Watson’s attack on Formby was not a one-off. In February he was chastised by front-bench colleagues Dawn Butler and Emily Thornberry after another bout of criticism of the general secretary and her hard-working staff – and an attempt to insert himself into Labour’s disciplinary processes by demanding to be copied in on complaints sent in by MPs.

Formby politely but effectively put Watson in his place, telling him his ‘inappropriate’ attempt to insert himself into the process would ‘confuse’, ‘compromise’ and ‘pollute’ the disciplinary processes she and her staff had been working hard to improve.

‘Shockingly unfit’ – and a global trend

In May, thousands of Labour members signed an open letter to Labour’s National Executive Committee (NEC) to express their complete lack of confidence and calling on the ‘shockingly unfit’ deputy leader to resign:

who has repeatedly shown himself to be actively working against the current Leadership, the membership and the Party during his tenure.

From his derisory comments to the press regarding the party membership, to him mass blocking large segments on social media when he was elected to represent us.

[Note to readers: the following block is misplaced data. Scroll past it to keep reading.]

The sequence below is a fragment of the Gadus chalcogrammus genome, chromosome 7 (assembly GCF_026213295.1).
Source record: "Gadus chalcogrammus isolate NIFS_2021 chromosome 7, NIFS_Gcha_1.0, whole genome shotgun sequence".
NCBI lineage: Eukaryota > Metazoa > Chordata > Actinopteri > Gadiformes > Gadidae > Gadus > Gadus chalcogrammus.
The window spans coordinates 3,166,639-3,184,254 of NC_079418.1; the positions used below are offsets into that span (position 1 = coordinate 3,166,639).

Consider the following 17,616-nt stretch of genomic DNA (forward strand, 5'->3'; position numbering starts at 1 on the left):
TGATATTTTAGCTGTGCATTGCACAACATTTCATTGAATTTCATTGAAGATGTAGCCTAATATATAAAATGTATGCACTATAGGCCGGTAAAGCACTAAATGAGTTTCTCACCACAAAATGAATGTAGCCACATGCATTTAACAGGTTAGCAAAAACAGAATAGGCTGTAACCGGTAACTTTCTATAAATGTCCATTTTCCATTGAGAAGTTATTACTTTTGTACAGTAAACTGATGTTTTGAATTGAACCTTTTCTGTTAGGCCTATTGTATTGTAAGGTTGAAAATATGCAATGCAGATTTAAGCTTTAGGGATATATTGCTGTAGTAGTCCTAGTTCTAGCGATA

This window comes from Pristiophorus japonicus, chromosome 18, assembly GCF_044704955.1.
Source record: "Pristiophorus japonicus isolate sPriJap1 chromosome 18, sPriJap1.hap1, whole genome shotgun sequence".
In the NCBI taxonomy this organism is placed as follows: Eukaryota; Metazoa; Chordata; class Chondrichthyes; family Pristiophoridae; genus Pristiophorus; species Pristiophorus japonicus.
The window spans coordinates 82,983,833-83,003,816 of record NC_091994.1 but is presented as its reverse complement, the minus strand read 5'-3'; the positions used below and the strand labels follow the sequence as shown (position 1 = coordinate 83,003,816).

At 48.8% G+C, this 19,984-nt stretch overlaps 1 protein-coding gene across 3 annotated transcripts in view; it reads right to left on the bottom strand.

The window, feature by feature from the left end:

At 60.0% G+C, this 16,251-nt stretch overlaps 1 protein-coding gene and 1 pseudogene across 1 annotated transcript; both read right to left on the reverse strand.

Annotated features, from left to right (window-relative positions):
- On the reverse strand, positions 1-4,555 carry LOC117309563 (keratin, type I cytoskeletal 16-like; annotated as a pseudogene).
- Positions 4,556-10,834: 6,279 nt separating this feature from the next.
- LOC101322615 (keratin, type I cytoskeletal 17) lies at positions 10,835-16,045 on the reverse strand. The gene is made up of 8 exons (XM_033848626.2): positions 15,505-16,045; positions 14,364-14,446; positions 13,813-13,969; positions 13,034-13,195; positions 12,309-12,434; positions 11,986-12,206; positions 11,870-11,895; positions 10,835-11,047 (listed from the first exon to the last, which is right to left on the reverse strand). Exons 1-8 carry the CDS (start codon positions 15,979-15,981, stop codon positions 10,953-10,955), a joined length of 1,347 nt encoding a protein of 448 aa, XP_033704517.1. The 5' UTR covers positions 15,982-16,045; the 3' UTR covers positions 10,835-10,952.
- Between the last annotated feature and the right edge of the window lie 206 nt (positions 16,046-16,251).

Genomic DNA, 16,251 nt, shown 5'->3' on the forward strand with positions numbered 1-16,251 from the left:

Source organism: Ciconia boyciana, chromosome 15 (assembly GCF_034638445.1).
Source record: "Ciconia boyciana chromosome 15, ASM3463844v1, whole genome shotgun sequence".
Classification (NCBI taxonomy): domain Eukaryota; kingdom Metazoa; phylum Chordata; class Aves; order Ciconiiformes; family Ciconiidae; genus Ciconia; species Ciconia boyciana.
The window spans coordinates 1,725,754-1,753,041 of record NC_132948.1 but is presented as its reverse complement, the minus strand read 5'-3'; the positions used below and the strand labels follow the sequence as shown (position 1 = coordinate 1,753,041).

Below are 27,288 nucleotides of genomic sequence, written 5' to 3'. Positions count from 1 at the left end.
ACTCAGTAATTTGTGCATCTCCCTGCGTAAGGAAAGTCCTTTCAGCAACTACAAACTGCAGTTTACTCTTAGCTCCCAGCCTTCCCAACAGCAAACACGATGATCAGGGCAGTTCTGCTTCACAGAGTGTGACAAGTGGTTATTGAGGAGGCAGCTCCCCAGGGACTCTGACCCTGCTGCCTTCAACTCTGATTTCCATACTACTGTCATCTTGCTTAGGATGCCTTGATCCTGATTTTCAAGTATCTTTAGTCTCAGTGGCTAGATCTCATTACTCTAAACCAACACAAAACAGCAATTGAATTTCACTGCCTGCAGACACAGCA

From him briefing in the media against Party staff and Party policy, to showing an egregious misreading of the mood of Labour members and voters.

From his distracting and counter-productive little vanity projects that do not go anywhere, to his unmitigated inability to have done a single tangible thing that has benefited Labour members or voters in his nearly 4 year tenure.

We believe Tom Watson to be shockingly unfit to be Deputy Leader of the Labour Party.

The wish among Labour members for Watson to resign was not a new phenomenon. Almost a year earlier, the #ResignWatson hashtag trended as the global number one.

Protecting his mates

Also in May of this year, an NEC member went to the extraordinary lengths of publicly condemning Watson for his behaviour in the committee’s disciplinary meetings.

Although Watson has been a vocal critic of Labour’s disciplinary processes, Lara McNeill’s lengthy Twitter thread attacked Watson’s lack of knowledge around the rules – and accused him not only of ‘deliberately miscommunicat[ing] Labour’s rules to undermine us tackling complaints’, but also of ‘filibustering’ meetings, briefing to the media and protecting his ‘mates’:

Other NEC members made similar complaints earlier in the year.

Give me a better conference slot or I’ll criticise the party more

In August last year, Watson was unhappy with the Monday ‘slot’ offered to him for his speech at Labour’s annual conference – so unhappy that, according to party insiders, he threatened to step up his public criticisms of the party.